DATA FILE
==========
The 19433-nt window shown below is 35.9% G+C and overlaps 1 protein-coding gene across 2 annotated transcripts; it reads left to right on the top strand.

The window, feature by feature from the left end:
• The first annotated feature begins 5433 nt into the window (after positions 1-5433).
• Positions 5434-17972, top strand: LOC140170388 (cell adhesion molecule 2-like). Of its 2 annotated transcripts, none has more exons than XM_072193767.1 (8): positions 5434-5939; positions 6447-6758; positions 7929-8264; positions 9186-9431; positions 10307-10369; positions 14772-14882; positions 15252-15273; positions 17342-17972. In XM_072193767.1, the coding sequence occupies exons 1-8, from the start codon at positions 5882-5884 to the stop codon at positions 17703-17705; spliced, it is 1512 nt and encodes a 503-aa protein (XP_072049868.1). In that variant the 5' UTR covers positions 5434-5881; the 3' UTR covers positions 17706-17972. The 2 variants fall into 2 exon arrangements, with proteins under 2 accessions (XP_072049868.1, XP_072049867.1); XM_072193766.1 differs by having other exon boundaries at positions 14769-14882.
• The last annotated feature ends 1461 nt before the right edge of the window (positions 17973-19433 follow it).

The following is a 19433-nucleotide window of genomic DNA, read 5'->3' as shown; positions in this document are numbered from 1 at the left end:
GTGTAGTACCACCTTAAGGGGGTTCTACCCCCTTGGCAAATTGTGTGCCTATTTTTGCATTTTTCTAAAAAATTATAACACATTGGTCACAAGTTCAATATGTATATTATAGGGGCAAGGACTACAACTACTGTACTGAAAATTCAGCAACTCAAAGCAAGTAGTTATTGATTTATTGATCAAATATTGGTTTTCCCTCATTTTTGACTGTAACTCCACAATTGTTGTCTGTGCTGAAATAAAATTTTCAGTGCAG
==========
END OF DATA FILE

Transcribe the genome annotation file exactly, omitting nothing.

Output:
The 19433-nt window shown below is 35.9% G+C and overlaps 1 protein-coding gene across 2 annotated transcripts; it reads left to right on the top strand.

The window, feature by feature from the left end:
• The first annotated feature begins 5433 nt into the window (after positions 1-5433).
• Positions 5434-17972, top strand: LOC140170388 (cell adhesion molecule 2-like). Of its 2 annotated transcripts, none has more exons than XM_072193767.1 (8): positions 5434-5939; positions 6447-6758; positions 7929-8264; positions 9186-9431; positions 10307-10369; positions 14772-14882; positions 15252-15273; positions 17342-17972. In XM_072193767.1, the coding sequence occupies exons 1-8, from the start codon at positions 5882-5884 to the stop codon at positions 17703-17705; spliced, it is 1512 nt and encodes a 503-aa protein (XP_072049868.1). In that variant the 5' UTR covers positions 5434-5881; the 3' UTR covers positions 17706-17972. The 2 variants fall into 2 exon arrangements, with proteins under 2 accessions (XP_072049868.1, XP_072049867.1); XM_072193766.1 differs by having other exon boundaries at positions 14769-14882.
• The last annotated feature ends 1461 nt before the right edge of the window (positions 17973-19433 follow it).

The following is a 19433-nucleotide window of genomic DNA, read 5'->3' as shown; positions in this document are numbered from 1 at the left end:
GTGTAGTACCACCTTAAGGGGGTTCTACCCCCTTGGCAAATTGTGTGCCTATTTTTGCATTTTTCTAAAAAATTATAACACATTGGTCACAAGTTCAATATGTATATTATAGGGGCAAGGACTACAACTACTGTACTGAAAATTCAGCAACTCAAAGCAAGTAGTTATTGATTTATTGATCAAATATTGGTTTTCCCTCATTTTTGACTGTAACTCCACAATTGTTGTCTGTGCTGAAATAAAATTTTCAGTGCAG